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FEATURE
Tools of the Trade

06.23.05

NASA's three orbiters – Atlantis, Discovery and Endeavour – are comprised of thousands of unique parts. Working with these parts requires special tools, which often are developed at Kennedy Space Center (KSC) by a team of NASA and industry specialists for a department commonly known as the Proof of Concept Program.

Applied Physics Lab Group The Proof of Concept Program is a joint effort between Kennedy's Applied Physics Lab and ASRC Aerospace Corp. The program unofficially began in 2001 when orbiter Atlantis arrived back at the Center and water was detected in the Thermal Protection System tiles. Technicians tried several drying methods but found them to be time-consuming and ineffective.

Image right: Members of the Proof of Concept Program collaborate on an invention requested by the Space Shuttle ground processing team. Image credit: NASA

A team of physicists, led by Dr. Bob Youngquist, senior scientist in the lab, worked with NASA and United Space Alliance to develop a water-detection tool and a fast and efficient water removal system.

"This Proof of Concept program takes small, definable problems and works to solve them in a timely manner at an affordable cost," said Craig Rosczypala, Proof of Concept Program manager.

According to Youngquist, the process begins when Space Shuttle ground processing has a need for a new or improved tool or shop aid. A concept is proposed and a prototype is developed for review. The tool may go through several design adjustments before the final version is approved and produced.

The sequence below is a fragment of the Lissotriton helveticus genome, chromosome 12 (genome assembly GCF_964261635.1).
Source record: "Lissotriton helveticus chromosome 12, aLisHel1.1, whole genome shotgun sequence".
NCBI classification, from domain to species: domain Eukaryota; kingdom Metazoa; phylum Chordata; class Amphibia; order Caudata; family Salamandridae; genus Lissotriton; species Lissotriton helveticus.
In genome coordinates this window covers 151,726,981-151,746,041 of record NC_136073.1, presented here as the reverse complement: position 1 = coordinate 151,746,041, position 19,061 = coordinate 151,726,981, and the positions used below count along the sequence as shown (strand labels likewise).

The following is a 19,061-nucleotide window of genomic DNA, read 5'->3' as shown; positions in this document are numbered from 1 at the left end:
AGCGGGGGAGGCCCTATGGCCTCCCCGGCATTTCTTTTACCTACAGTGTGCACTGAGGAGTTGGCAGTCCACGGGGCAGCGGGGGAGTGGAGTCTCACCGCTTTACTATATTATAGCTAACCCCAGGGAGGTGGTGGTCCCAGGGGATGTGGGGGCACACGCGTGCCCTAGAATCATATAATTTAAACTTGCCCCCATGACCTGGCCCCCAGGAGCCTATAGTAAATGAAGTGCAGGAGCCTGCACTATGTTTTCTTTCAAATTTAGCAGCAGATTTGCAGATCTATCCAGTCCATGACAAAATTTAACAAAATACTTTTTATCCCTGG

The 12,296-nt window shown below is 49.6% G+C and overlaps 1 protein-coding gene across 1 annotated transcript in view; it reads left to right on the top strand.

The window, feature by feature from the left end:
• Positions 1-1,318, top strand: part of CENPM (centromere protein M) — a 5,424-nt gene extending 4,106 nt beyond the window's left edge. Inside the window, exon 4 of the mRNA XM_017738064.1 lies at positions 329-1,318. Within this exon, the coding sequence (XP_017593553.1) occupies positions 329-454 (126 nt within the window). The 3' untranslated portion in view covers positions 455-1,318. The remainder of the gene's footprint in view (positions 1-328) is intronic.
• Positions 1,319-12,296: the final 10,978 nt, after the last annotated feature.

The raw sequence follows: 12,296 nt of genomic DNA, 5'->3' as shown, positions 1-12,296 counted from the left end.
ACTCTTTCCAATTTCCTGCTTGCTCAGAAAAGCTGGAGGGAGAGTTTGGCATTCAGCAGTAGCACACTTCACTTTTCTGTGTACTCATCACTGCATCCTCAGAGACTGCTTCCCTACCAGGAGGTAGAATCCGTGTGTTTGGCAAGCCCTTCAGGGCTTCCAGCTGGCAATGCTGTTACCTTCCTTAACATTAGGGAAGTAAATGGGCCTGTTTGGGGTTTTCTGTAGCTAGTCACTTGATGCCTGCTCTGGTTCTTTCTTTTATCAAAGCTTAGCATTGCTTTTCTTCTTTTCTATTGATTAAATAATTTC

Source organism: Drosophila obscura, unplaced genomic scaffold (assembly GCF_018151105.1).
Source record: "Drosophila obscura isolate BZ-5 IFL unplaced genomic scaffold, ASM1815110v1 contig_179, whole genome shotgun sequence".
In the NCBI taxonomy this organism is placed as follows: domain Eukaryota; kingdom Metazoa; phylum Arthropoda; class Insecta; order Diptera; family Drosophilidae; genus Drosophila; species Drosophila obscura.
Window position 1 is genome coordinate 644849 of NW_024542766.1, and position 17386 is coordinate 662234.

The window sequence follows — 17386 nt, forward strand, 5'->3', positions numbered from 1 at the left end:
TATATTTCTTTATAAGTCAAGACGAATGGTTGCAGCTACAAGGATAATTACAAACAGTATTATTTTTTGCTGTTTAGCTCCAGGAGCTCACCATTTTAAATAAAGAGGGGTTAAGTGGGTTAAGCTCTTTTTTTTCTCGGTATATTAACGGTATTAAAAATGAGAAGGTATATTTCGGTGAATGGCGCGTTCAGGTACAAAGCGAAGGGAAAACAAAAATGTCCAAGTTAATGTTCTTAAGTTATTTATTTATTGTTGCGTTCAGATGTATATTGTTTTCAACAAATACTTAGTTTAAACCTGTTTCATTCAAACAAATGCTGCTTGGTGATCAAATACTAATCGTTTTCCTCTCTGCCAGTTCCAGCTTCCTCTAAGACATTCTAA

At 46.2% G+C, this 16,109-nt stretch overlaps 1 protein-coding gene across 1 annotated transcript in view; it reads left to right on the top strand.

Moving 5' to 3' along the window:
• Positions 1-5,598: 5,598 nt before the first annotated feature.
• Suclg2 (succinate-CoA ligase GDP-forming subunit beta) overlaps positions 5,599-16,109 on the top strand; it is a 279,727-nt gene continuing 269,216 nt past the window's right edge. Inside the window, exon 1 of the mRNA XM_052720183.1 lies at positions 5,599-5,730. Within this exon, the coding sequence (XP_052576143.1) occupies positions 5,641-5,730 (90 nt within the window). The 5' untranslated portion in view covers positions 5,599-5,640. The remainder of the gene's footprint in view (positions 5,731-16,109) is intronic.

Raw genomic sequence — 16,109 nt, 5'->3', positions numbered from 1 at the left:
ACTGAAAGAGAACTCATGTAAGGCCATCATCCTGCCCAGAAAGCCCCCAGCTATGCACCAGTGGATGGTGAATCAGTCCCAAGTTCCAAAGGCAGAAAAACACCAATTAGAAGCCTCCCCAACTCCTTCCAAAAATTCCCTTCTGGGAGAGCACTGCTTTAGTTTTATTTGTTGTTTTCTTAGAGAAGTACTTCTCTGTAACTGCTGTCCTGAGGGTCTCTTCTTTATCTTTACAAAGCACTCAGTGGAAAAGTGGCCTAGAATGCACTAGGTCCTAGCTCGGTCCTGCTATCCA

Tools recently developed for Return to Flight include a crane contact sensor, a device to measure External Tank (ET) damage, an ET Alignment Camera, and a tool to inspect orbiter exterior windows for imperfections or damage.

"The Proof of Concept Program is very helpful to KSC's ground processing activities," said Michael Wetmore, Kennedy's director of Space Shuttle processing. "The grassroots collaboration of NASA and contractor engineers working together to develop practical solutions to processing problems is a significant contributor to the continued safe and efficient operations at KSC."

Youngquist said many of the problems being addressed by this program are applicable to future launch programs. "Our hope is that by steadily advancing spaceport technologies and solving problems, we will be in a better position to process future launch vehicles," Youngquist said.

Applied Physics Researcher Mark Minich, a senior project manager with ASRC Aerospace Corp., said several of the prototypes have potential for commercial crossover.

"The laser scaling device developed to measure ET damage is currently being sold commercially in the forensic science industry to investigate murder scenes without disturbing the evidence," Minich said.

Image left: Doug Willard, a NASA physicist in the Applied Physics Lab, demonstrates the tool developed to detect water in Space Shuttle Thermal Portection System tiles. Image credit: NASA

According to Youngquist, the work has increased in the last three years from a few projects to more than 30 of them. Scientists in the Applied Physics Lab are developing radio frequency detectors to warn technicians in the Orbiter Processing Facilities when an orbiter antenna is on. Developers also recently produced 14 lighted inspection mirrors to help technicians see inside hard-to-reach areas.


Linda Herridge, KSC Staff Writer
NASA's John F. Kennedy Space Center

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